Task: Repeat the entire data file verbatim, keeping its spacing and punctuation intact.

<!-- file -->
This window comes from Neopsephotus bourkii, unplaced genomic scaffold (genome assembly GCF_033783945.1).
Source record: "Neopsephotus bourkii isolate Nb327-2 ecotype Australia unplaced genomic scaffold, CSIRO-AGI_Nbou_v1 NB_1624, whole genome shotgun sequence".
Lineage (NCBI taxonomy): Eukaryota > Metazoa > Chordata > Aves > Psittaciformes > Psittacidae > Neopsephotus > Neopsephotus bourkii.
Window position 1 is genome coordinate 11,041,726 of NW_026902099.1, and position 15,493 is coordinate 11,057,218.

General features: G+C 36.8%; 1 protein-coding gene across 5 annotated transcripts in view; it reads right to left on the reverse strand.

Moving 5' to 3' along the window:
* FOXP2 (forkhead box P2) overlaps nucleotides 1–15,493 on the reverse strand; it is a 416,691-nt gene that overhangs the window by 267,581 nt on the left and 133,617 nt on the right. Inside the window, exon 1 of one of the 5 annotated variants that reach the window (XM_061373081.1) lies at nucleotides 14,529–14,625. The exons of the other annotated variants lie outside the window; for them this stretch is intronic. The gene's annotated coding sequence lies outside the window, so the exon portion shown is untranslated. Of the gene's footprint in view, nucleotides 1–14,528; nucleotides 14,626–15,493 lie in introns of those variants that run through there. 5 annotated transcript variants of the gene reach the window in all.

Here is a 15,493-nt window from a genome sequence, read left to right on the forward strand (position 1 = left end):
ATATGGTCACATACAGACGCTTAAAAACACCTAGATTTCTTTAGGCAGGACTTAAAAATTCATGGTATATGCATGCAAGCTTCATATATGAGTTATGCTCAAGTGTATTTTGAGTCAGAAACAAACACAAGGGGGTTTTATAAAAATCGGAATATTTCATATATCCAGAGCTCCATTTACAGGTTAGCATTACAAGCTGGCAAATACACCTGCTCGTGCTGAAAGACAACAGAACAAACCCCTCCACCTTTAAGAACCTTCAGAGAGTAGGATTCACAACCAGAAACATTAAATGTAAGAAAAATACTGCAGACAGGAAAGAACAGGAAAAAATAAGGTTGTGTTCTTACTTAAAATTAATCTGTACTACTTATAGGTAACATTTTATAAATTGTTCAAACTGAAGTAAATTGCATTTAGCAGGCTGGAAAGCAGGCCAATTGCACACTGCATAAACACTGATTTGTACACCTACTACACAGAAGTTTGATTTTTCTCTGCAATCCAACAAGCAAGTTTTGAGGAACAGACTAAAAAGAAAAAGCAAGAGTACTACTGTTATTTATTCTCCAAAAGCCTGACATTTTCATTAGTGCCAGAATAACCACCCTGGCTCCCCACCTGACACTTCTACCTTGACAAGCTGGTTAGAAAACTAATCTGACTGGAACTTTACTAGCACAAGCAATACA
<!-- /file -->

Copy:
This window comes from Neopsephotus bourkii, unplaced genomic scaffold (genome assembly GCF_033783945.1).
Source record: "Neopsephotus bourkii isolate Nb327-2 ecotype Australia unplaced genomic scaffold, CSIRO-AGI_Nbou_v1 NB_1624, whole genome shotgun sequence".
Lineage (NCBI taxonomy): Eukaryota > Metazoa > Chordata > Aves > Psittaciformes > Psittacidae > Neopsephotus > Neopsephotus bourkii.
Window position 1 is genome coordinate 11,041,726 of NW_026902099.1, and position 15,493 is coordinate 11,057,218.

General features: G+C 36.8%; 1 protein-coding gene across 5 annotated transcripts in view; it reads right to left on the reverse strand.

Moving 5' to 3' along the window:
* FOXP2 (forkhead box P2) overlaps nucleotides 1–15,493 on the reverse strand; it is a 416,691-nt gene that overhangs the window by 267,581 nt on the left and 133,617 nt on the right. Inside the window, exon 1 of one of the 5 annotated variants that reach the window (XM_061373081.1) lies at nucleotides 14,529–14,625. The exons of the other annotated variants lie outside the window; for them this stretch is intronic. The gene's annotated coding sequence lies outside the window, so the exon portion shown is untranslated. Of the gene's footprint in view, nucleotides 1–14,528; nucleotides 14,626–15,493 lie in introns of those variants that run through there. 5 annotated transcript variants of the gene reach the window in all.

Here is a 15,493-nt window from a genome sequence, read left to right on the forward strand (position 1 = left end):
ATATGGTCACATACAGACGCTTAAAAACACCTAGATTTCTTTAGGCAGGACTTAAAAATTCATGGTATATGCATGCAAGCTTCATATATGAGTTATGCTCAAGTGTATTTTGAGTCAGAAACAAACACAAGGGGGTTTTATAAAAATCGGAATATTTCATATATCCAGAGCTCCATTTACAGGTTAGCATTACAAGCTGGCAAATACACCTGCTCGTGCTGAAAGACAACAGAACAAACCCCTCCACCTTTAAGAACCTTCAGAGAGTAGGATTCACAACCAGAAACATTAAATGTAAGAAAAATACTGCAGACAGGAAAGAACAGGAAAAAATAAGGTTGTGTTCTTACTTAAAATTAATCTGTACTACTTATAGGTAACATTTTATAAATTGTTCAAACTGAAGTAAATTGCATTTAGCAGGCTGGAAAGCAGGCCAATTGCACACTGCATAAACACTGATTTGTACACCTACTACACAGAAGTTTGATTTTTCTCTGCAATCCAACAAGCAAGTTTTGAGGAACAGACTAAAAAGAAAAAGCAAGAGTACTACTGTTATTTATTCTCCAAAAGCCTGACATTTTCATTAGTGCCAGAATAACCACCCTGGCTCCCCACCTGACACTTCTACCTTGACAAGCTGGTTAGAAAACTAATCTGACTGGAACTTTACTAGCACAAGCAATACA